When it comes to Italy, Tuesday is a “oh, so you thought yesterday was bad?“, type of deal.
If thin liquidity on account of the U.S.. and U.K. holidays was responsible for choppy price action in BTPs on Monday, well then I guess today is just folks who weren’t around yesterday chasing things lower, but whatever the case, things are bad.
Specifically, 2-year yields surged some 150bps and no, that is not a typo. Considering the starting point, this is pretty astounding:
That’s the biggest one-day move on record:
The curve is aggressively bear flattening (again) as traders essentially price in default risk. 2s10s flatter by ~100bps to flattest since 2011.
10Y yields are higher by another 42bps and the BTP-bund spread has blown out to 280bps. Again, the rapidity with which this is unfolding is pretty remarkable:
Clearly, no one is providing any liquidity here. The market is no-bid. As Bloomberg notes, “dealers are start[ing] to pull quotes.” And check this out from Anchalee Worrachate:
Wow, did you see Italian six-month bill auction result today? The bid-to-cover ratio at 1.19 times is the lowest since 2010. The rate surged to 1.213% today compared with the average yield of minus 0.416% in the previous three sales.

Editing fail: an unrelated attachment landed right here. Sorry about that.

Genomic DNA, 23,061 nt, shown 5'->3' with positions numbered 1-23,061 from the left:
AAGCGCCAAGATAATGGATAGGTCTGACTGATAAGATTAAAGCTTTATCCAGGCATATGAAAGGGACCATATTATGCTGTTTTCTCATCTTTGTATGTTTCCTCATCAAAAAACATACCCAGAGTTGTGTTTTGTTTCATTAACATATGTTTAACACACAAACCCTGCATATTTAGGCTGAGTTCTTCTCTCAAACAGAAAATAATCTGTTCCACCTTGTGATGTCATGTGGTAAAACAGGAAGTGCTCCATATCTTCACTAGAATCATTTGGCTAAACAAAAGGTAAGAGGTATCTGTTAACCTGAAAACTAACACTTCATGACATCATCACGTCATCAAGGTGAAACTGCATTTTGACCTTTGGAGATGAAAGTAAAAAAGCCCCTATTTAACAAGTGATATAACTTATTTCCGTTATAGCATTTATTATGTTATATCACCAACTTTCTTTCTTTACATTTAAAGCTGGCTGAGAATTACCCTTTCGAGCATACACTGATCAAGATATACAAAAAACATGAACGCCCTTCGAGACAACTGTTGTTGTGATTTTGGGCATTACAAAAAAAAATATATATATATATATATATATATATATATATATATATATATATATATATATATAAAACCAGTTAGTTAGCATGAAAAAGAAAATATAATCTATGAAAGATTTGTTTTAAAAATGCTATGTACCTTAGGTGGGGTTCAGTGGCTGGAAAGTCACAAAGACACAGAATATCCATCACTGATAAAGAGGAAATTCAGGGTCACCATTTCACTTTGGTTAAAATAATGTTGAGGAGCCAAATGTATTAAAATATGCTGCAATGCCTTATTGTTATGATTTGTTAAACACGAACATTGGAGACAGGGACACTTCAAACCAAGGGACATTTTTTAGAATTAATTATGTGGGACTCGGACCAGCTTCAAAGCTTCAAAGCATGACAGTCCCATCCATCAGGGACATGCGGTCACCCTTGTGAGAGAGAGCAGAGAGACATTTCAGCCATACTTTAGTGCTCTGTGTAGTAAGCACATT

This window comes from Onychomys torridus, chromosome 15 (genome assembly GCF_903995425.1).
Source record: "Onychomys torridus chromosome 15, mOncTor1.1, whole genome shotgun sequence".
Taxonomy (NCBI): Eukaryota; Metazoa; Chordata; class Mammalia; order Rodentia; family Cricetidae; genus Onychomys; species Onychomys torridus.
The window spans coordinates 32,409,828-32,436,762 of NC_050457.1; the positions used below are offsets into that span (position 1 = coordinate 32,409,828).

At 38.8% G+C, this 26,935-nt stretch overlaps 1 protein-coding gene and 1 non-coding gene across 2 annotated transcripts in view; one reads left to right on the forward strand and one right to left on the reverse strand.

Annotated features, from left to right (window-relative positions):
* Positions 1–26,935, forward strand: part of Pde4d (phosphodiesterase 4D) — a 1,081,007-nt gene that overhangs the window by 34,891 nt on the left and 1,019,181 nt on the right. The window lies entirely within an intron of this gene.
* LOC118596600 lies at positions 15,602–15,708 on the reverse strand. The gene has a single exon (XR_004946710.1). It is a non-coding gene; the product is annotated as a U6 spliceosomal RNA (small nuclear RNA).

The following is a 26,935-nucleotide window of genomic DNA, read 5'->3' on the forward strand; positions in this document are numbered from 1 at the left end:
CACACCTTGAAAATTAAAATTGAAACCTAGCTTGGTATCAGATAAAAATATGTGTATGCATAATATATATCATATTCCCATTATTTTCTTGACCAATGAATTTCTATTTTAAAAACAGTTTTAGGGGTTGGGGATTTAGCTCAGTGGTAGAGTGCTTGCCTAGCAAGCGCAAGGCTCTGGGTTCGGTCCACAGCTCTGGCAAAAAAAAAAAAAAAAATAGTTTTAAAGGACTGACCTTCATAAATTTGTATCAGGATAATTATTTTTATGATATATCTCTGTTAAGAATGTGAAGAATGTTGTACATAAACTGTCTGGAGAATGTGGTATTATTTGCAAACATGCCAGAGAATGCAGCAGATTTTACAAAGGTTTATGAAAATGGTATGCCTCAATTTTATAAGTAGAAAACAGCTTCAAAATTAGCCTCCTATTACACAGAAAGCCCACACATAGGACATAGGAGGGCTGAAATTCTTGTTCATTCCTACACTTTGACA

This is precisely what former Goldmanite Robin Brooks warned about on Monday evening when he noted that comparing the levels on yields to the debt crisis is probably more an “academic exercise” than anything else, as it’s the speed of the move that counts.
Here’s what Toronto-Dominion Bank’s Richard Kelly told Bloomberg:
Markets are in a ‘sell first and ask questions later’ mode so you can’t really tie this to specifics as much as it is fear of a worst-case scenario.
Right. And remember, the prospect of Five Star and League teaming up ahead of new elections is particularly disconcerting. That is, it’s possible that Mattarella’s decision not to back Savona as FinMin (and thus to play spoiler to Five Star and League’s plans) will make things worse in terms of inflaming populist sentiment and exacerbating intransigence.
Italian equities are of course melting down completely. Italian banks have been halted multiple times for volatility. We’re now down some 25% on the bank index since local highs:
More broadly, Italian stocks are down more than 5% on the week already:
As the above-mentioned Richard Kelly put it, summing up:
There is no question the kind of moves here are reminiscent of the Euro area debt crisis.